I was lying on my back, staring blankly at the white, cracked, ceiling, clutching onto the sheets, sinking into the bed. My mind was empty, bare and numb. No remorse, no regrets, no guilt for the decisions I decided a few days earlier. The nurse enters. She props my pillows, administers my medication and goes onto tell me I will be leaving the acute ward and moving to the “less crazier and louder ward.”
I never knew there was such a thing as a lesser crazier ward.
Never, in a million years I would think to end up in the psychiatric ward. I really thought it was an asylum merely for the completely insane people. You know those movies, where they drag away an out of control patient into a room to sedate them with a needle injected into their behind?
That really happens.
I saw that happened to a girl when I was there. She was irate, inconsolable, psychotic, and I had to spend the first night in a share ward with her. It is ironic though, I was scared of her killing me, yet two days prior I did not fear death at all and was ready to embrace death upon to myself. That’s what postpartum depression does, when it has been ignored for a long time. It absorbs any hint of reasoning, logic and certainty, replacing it all with uncontrollable silent rage burning in the mind – like an inferno, which cannot be put out with anything. Therefore this idea of suicide, the yearning to end it all was pertinent in my reasoning, my logic, and certainty. As a result of this thinking, no nurse, doctor or psychiatrist could reason with me when I arrived at hospital. All I kept telling them, over and over again that ending it all was the only conclusion, because I thought my son would be better off without me. For months I silently reveled into the idea that ending my life would benefit everyone, especially my son and husband. No more fighting with my husband, no more thinking I have completely failed at being a mother, these were the conclusions to my decision.
When I moved into the more demure ward, I was on high anxiety, figuring how I could get out of this mess. There was no way to end my life in my room. No hooks, no handles, no railings to aid me and fulfill my dark thoughts. I was trapped, haunted, tormented in my own thoughts and I knew I had to stop running away from my demons. I was a complete mess. My postpartum depression escalated into an obsessive compulsive like behavior, where I would repeat in my mind, over and over again that I completely failed as a mother, as a wife, as a human being. The idea of being a perfect mother smashed into a million pieces. The shattered idea fell through my fingers onto the floor. I gave up scrambling for the pieces and finding a way for that idea to piece back together. The shame, the guilt, the layers upon layers of emotions that I carefully had hidden all came up to the surface when I became completely alone for the first time in my life, and that was in the psychiatric ward.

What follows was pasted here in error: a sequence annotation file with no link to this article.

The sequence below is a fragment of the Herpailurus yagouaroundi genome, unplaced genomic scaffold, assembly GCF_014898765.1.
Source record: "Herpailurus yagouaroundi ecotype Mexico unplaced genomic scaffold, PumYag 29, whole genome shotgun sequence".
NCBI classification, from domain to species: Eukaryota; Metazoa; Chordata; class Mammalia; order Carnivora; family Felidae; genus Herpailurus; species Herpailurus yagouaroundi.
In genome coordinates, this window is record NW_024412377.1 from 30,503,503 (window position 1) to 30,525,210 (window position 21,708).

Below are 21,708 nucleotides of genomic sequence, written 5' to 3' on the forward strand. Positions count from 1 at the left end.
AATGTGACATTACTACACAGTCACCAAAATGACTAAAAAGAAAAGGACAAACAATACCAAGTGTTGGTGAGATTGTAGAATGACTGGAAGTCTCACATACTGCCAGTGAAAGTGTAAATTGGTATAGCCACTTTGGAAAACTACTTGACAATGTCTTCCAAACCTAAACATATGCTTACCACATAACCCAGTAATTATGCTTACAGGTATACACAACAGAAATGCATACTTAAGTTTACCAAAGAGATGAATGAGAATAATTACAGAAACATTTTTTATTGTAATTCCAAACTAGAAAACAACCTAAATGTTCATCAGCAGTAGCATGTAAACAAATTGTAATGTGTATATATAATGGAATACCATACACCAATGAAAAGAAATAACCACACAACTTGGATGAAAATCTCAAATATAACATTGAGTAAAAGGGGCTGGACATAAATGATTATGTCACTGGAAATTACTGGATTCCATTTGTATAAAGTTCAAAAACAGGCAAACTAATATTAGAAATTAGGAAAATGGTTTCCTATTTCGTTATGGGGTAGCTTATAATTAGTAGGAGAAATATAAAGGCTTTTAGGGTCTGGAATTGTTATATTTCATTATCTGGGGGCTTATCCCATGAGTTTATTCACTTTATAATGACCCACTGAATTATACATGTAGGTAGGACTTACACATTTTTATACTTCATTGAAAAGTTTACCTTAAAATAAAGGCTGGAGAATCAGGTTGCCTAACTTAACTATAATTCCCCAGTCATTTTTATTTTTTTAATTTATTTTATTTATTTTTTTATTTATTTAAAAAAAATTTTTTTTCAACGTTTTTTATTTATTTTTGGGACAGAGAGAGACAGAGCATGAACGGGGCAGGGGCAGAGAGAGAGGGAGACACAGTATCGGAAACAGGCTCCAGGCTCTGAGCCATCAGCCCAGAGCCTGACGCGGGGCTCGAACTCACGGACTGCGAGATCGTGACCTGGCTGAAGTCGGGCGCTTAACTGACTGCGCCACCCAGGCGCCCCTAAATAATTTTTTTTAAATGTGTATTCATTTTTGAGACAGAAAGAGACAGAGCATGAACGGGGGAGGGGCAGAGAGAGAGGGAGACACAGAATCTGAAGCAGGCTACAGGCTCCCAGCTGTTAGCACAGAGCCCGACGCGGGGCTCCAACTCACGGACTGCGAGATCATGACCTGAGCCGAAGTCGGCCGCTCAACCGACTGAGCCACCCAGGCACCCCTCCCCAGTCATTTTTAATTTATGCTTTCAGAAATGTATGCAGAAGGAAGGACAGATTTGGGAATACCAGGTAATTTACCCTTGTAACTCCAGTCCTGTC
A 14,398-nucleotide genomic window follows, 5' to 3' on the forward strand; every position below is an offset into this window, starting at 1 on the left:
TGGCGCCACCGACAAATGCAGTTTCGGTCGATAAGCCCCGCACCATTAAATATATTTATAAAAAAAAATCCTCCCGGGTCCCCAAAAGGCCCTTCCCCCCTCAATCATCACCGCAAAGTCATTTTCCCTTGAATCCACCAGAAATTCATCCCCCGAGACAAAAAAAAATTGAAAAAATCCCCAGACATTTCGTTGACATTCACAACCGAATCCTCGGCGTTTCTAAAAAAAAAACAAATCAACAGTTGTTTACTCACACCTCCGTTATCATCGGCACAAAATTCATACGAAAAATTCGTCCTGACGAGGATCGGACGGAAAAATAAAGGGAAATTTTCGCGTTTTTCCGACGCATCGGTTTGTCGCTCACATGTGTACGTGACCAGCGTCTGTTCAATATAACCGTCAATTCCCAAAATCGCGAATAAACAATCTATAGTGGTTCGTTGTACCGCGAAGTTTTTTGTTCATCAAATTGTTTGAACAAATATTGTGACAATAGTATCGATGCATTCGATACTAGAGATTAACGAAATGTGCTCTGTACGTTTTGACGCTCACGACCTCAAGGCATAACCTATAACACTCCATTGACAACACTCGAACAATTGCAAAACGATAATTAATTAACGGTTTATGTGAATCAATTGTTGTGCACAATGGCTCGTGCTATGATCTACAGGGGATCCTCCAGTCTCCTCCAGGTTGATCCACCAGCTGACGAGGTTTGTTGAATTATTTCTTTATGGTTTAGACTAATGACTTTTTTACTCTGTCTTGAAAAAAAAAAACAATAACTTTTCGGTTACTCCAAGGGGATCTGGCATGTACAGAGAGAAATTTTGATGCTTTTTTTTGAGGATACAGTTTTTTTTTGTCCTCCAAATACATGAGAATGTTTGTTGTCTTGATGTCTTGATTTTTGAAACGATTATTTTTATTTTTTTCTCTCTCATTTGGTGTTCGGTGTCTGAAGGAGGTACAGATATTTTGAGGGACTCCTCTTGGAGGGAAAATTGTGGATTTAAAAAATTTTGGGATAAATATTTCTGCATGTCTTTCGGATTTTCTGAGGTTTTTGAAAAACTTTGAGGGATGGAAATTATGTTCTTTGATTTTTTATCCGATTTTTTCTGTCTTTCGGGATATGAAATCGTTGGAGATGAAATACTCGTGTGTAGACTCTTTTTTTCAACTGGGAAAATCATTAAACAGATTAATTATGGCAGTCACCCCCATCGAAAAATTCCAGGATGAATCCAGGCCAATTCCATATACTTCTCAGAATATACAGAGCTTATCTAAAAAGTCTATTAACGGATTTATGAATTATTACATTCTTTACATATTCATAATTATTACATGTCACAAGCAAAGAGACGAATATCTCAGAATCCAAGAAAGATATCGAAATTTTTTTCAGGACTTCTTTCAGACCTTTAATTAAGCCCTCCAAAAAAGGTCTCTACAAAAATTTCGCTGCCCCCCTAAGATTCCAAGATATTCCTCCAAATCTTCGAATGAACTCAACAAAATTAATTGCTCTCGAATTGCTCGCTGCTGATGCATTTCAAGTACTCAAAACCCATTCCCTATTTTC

Solitude – this was something I truly learned when spending my time in there. It is different to going on a walk on your own, or spending time alone in a café, or reading a book alone in bed. This kind of isolation opened up my eyes to not just my pain and suffering, but also to the others around me. I saw a little two year-old boy worried and confused when he came to visit me, wondering why I was not at home, and tucking him into bed at night. My husband was utterly heart broken.
The psychiatric ward is not just a place for the extremely insane patients, but for those like myself who needed to be numbed from the obscene suicidal thoughts, assessed by professionals and to come face to face with the inner demons. Most importantly the psychiatric ward taught me to be completely alone. To detach myself from the outside world and understand what pain and suffering really is.